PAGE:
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8-Iso Prostaglandin F2a (8-Iso F2a)

8-iso-prostaglandin F2α is an isoprostane formed as a result of lipid peroxidation due to oxidative stress. Elevated levels of this molecule can indicate increased oxidative stress and potential tissue damage. It is used as a biomarker to study the role of oxidative stress in various diseases and conditions.

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This prostaglandin (8-iso-PG F2α), derived by the non-enzymatic free radical catalyzed peroxidation of arachidonic acid, an essential fatty acid present in various food sources, functions as an inflammatory mediator. It participates in multiple biological processes such as vasodilation, pain perception, and immune regulation.

8-epi-prostaglandin F2α, also known as 8-iso-prostaglandin F2α or 8-iso-PG F2α, is a molecule derived from the prostaglandin family, specifically from the F2 series of prostaglandins. It is a biologically active compound, but it is not a typical prostaglandin that is produced in the body under normal circumstances. Instead, 8-epi-prostaglandin F2α is an isoprostane, which is a type of molecule formed by the peroxidation of lipids, particularly arachidonic acid, in response to oxidative stress or inflammation. It is produced when oxidative stress leads to the peroxidation of lipids in cell membranes, resulting in the formation of this isoprostane.

8-epi-prostaglandin F2α is considered a marker of oxidative stress in the body. It is associated with various pathological conditions, including inflammation, cardiovascular diseases, and oxidative damage to cells.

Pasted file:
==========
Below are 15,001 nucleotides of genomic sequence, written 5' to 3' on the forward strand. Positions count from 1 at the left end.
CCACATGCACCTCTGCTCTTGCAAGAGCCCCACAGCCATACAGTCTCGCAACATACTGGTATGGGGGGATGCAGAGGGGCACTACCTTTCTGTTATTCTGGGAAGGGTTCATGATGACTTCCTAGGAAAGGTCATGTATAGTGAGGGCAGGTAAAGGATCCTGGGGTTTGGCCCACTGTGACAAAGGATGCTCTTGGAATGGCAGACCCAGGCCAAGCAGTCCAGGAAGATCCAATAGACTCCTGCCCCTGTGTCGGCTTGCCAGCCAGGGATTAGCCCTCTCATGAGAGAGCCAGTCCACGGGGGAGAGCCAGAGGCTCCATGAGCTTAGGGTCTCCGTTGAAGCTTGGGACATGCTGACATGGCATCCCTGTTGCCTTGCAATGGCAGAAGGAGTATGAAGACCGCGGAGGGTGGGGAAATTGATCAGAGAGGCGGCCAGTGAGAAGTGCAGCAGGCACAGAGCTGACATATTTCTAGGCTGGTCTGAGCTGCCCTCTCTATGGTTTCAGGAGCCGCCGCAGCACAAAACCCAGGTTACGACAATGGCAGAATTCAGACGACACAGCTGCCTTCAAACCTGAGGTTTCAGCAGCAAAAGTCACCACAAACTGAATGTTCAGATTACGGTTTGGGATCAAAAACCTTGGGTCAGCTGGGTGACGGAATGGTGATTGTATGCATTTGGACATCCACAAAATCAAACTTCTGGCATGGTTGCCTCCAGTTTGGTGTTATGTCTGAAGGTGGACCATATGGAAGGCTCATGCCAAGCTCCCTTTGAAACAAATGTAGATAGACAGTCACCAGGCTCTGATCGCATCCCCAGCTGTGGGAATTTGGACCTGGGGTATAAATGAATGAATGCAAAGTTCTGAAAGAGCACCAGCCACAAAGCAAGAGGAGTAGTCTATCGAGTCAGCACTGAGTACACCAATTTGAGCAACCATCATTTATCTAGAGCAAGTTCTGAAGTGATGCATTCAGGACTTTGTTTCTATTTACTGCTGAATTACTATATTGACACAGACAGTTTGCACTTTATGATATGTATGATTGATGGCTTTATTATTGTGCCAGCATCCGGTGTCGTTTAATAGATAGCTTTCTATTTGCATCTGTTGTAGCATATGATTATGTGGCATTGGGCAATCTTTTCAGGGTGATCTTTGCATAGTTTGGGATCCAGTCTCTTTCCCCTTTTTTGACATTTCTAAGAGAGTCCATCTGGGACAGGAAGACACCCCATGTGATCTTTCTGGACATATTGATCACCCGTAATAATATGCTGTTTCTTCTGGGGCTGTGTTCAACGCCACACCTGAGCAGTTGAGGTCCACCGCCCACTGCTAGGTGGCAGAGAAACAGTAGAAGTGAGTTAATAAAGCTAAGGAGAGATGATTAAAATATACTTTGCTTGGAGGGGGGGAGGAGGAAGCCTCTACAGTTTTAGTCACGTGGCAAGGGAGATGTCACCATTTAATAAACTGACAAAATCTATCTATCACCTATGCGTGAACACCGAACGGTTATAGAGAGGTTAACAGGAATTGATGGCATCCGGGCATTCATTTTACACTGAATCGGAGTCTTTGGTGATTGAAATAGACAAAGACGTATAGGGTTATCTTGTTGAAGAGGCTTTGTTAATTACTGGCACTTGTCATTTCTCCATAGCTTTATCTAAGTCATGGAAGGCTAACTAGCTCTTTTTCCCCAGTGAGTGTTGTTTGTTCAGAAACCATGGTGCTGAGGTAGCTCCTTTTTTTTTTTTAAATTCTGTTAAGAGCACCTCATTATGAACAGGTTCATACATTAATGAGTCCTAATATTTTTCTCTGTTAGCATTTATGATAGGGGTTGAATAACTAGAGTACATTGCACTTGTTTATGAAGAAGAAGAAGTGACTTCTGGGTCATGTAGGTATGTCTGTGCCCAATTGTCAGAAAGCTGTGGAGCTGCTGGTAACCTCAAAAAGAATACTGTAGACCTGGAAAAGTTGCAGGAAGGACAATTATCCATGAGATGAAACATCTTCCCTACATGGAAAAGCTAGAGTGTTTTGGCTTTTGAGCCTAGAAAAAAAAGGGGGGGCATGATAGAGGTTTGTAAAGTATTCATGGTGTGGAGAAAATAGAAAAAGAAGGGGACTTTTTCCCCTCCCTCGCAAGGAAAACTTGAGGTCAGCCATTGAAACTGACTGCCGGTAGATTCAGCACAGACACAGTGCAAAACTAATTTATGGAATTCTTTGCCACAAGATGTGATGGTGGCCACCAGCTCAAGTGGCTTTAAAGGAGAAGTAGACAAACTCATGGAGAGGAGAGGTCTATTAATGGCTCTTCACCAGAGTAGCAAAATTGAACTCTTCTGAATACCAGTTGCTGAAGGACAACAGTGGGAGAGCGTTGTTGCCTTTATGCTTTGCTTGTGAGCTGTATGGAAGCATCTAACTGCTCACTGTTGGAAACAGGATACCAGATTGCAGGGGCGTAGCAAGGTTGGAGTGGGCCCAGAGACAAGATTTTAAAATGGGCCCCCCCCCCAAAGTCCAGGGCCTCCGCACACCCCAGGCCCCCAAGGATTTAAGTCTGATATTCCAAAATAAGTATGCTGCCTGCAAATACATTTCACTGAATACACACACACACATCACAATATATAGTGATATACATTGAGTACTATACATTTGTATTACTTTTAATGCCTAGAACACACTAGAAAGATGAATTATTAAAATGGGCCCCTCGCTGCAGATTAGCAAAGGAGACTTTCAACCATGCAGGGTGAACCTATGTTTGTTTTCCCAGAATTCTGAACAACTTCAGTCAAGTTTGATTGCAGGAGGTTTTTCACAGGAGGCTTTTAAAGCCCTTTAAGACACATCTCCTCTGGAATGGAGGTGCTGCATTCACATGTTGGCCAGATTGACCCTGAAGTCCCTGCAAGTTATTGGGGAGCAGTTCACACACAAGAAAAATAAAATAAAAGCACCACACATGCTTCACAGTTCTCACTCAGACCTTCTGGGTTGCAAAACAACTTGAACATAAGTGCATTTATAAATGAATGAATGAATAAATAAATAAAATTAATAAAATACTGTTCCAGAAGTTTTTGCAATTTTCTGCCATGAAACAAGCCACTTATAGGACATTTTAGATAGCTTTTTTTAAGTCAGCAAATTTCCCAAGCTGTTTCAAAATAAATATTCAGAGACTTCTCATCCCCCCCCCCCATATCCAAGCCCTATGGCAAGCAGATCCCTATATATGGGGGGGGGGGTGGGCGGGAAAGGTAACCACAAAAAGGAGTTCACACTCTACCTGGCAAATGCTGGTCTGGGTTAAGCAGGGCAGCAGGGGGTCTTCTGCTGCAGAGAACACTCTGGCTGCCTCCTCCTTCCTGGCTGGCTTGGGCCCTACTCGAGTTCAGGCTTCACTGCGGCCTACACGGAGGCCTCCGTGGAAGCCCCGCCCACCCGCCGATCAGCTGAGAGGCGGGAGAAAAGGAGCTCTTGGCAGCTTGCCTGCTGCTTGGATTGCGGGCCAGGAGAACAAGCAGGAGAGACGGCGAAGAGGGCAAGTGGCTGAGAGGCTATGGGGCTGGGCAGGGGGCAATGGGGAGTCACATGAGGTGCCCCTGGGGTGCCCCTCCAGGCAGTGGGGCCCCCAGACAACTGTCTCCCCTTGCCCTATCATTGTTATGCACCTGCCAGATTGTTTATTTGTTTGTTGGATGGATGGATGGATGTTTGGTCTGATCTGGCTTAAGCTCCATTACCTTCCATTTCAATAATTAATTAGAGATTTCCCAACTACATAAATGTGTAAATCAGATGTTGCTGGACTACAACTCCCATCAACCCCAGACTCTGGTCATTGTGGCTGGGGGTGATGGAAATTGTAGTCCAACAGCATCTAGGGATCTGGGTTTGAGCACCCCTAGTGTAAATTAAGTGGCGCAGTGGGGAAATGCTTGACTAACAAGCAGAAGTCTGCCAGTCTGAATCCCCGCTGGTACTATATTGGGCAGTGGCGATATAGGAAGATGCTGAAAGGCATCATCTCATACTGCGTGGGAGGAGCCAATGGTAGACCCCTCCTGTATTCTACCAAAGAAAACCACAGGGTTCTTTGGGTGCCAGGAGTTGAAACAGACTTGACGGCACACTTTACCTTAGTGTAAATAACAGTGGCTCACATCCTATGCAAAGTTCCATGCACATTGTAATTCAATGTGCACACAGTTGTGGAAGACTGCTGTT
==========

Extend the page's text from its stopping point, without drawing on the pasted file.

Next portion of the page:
Clinical Significance: Elevated levels of 8-epi-prostaglandin F2α in biological samples, such as blood or urine, can indicate increased oxidative stress and potential damage to tissues. Therefore, it is often used as a biomarker in clinical and research settings to assess oxidative stress and its role in various diseases.

Oxidative Stress: Oxidative stress is an imbalance between the production of reactive oxygen species (ROS) and the body's ability to neutralize them with antioxidants. Excessive oxidative stress is associated with numerous health conditions, including cardiovascular disease, neurodegenerative disorders, and cancer.

Antioxidant Defense: The body has natural defense mechanisms, including antioxidants, to counteract the harmful effects of oxidative stress. Maintaining a balance between pro-oxidants and antioxidants is essential for overall health.

Lipid peroxidation is a well-defined mechanism of cell damage in animals and plants. Lipid peroxides are unstable markers of cellular oxidative stress and are rapidly degraded to form more complex and reactive molecules such as isoprostanes. Isoprostanes are a type of eicosanoid produced non-enzymatically through the peroxidation of tissue phospholipids and lipoproteins by oxygen-free radicals. Isoprostanes are prostaglandin-like compounds that occur normally in plasma and urine but are increased during oxidative stress in tissues, plasma, and urine.

Measurement of 8-Iso Prostaglandin F2a (also known as 8-epi-PGF2a, 8-isoprostane, and 15-isoprostane F2t), has been shown to be useful in assessing oxidative stress in vivo. It is produced from membrane phospholipids by the non-enzymatic and enzymatic (cyclooxygenase) peroxidation of arachidonic acid. 8-Iso Prostaglandin F2a is a potent vasoconstrictor, a mutagen for 3T3 cells as well as vascular smooth muscle cells, as well as a potential pathophysiological mediator that can alter cell membrane integrity. It has been implicated in atherogenesis and elevated levels are associated with hepatorenal syndrome, rheumatoid arthritis, and carcinogenesis as well as atherosclerosis. 8-Iso Prostaglandin F2a circulates in the plasma and is excreted in the urine. 8-Iso Prostaglandin F2a circulates as an esterified LDL phospholipid and as a free acid.

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